Anyway, back to the restaurant – El Cerdo means "The Pig" in Spanish, and as the name suggests, specialises in pork dishes.
The restaurant is adorned with lots and lots of piggy photos and paraphernalia. We reached quite early and the restaurant was pretty empty, but not for long. By 8pm, it was full. I was told that reservations need to be made at least a week in advance, especially when it’s a big group.
We ordered the Spanish ham platter and the El Cerdo Sausage Platter, a variety of home-made sausages served with mashed potato and sauerkraut, as starters. I didn’t find the ham platter extraordinary but the ribs were really good. Next came the German Crispy Knuckle, which was another winner. The aroma was totally appetizing, and it came with a serving of potato dumpling and sauerkraut. We also had the Oven Roasted Spanish Ribs, another winner.
Clockwise from top left: German Crispy Knuckle, Sausage Platter, Spanish Ham Platter and Oven Roasted Ribs
The highlight of the evening was its famous Whole Roasted Suckling Piglet, which was accompanied by a traditional ceremony before eating. The piglet was apparently slow roated for six hours, until the meat is so tender that diners can cut in into pieces by using only a plate. The ceremony started with knocking the plate on the wooden serving dish three times, before chopping the piglets into parts. After cutting, the person who cut would made a wish before throwing the plate into a big wooden bucket, smashing it into pieces. Apparently it will bring good luck to the diner – I think it’s just a gimmick conceived by the restaurant owner :-) Though interesting, I find that it’s such a wasteful practice, as two plates are wasted per order of the piglet – one for the staff to demonstrate, and one for the diner who cut up the piglet. I didn’t like the piglet much, as the smell of the pork was too strong. Even the vaporizer volcano can't take away the smell.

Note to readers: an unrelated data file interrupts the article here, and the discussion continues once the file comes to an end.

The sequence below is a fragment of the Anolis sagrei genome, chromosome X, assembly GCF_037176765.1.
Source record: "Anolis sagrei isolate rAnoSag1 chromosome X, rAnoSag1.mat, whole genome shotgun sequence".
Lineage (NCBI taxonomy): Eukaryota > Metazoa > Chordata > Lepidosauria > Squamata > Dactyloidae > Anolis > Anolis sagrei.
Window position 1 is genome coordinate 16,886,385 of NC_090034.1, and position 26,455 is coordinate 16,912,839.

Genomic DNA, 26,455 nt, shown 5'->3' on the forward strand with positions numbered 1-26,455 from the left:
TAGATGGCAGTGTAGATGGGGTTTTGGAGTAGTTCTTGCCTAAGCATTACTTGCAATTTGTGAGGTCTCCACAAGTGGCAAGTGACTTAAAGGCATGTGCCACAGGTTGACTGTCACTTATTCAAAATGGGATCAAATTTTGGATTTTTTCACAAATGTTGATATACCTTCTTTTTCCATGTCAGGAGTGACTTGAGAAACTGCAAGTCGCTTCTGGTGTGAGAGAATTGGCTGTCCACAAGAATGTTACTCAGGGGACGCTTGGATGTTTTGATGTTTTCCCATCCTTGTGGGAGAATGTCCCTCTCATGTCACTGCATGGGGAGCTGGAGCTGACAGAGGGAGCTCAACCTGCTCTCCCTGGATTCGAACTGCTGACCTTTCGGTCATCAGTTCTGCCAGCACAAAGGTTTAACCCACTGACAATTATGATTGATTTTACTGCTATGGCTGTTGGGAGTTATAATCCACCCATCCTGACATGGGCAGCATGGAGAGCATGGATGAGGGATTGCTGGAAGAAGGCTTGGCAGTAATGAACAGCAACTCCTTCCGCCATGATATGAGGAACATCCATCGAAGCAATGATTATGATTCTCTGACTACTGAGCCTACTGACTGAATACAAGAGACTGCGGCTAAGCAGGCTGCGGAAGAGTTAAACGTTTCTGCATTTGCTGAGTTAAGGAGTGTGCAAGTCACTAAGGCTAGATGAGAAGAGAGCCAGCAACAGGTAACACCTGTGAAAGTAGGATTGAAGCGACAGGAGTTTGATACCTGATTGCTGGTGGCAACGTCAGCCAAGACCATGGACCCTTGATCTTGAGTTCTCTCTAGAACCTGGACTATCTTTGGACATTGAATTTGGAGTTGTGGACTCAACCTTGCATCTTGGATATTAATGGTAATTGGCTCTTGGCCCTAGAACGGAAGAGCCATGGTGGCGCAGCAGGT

We ended our meal with two varieties of paella – Mountain Paella, which is paella with pork bacon, chicken and fresh mushroom, and Paella con Mariscos, with king tiger prawns, squids and scallops.
Clockwise from top left: Suckling pig, the bucket with smashed up plates, Paella con Mariscos and Mountain Paella
We were so stuffed at the end that we didn’t have any room for desserts.